Then, one semester I was in Morocco in Rabat, holding hands was nonexistent – people would start throwing stones. And in Athens, I got thrown out of a store. I was there with female friends, the clerk refused to serve me and pushed me out of the store. That’s when I called the Greek police and the Czech embassy. The police arrived after an hour, wrote it down but said that since no one got injured, I can’t do anything except file a lawsuit – and the lawyers from the consulate told me that it isn’t worth it. These experiences helped me build a “wall” around me and some things just don’t get through anymore. I try to ignore them.
Do you feel like society’s reactions and the whole social situation is moving in the right direction?
Generally, yes. It’s great to see Czech people make progress, younger people especially are more tolerant. But Czech people give more of a silent reaction. When something’s happening, they’re quiet. Most of society is fine. The smaller group, about 10%, is radicalising. A lot of politicians don’t comment because they don’t want to lose votes. Public debates are absent. And there are people in parliament who influence the public through the media and support hate speech and homophobia is more of a counter-opinion.
What’s the background of the #dopiszarovnost initiative (letter for equality)?
I organized a campaign before the vote for the equal marriage law. I founded a website with information about indecisive members of parliament, I met several of them personally, for example Mr. Gazdík. I tried to convince hundreds of people to write letters to members of parliament expressing their support for equal marriage. I believe it was worth it and that it helped.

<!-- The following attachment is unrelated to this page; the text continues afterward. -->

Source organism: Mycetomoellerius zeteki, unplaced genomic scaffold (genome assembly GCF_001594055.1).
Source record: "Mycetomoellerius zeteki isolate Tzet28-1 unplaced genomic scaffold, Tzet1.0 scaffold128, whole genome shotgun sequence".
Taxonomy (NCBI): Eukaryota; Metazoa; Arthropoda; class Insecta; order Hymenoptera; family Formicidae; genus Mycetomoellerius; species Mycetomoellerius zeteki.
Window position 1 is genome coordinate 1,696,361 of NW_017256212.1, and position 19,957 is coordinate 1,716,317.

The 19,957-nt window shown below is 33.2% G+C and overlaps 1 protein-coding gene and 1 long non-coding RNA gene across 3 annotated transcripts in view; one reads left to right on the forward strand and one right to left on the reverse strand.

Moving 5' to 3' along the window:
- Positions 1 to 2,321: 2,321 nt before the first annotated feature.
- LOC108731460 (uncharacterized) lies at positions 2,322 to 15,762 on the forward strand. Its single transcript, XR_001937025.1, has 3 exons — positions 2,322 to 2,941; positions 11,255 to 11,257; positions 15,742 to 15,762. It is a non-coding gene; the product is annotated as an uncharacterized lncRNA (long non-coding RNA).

What would you tell people as far as acceptance and equality is concerned?
People attack our appearance through hate speech and comments, but have no idea what kind of impact it has and that they’re attacking our identity. And even though we have these “walls” around us, hearing it again and again has an impact on us. People need to understand that attacking someone’s identity is wrong. It’s necessary to speak up when you hear or see something. Silence helps homophobia, doing nothing is complicity. It’s also imperative to mark hate speech and hate crimes as illegal and crimes. For racism, it’s illegal, but as far as sexual or gender orientation goes, it’s not.
What are your plans and goals?
I want to educate people, starting from the top. I see problems in Czech law and want to make a change in this area.
Photography: Vlad Shaf @vladshaf
Production: Ngoc Anh Nguyen @imthxqueenb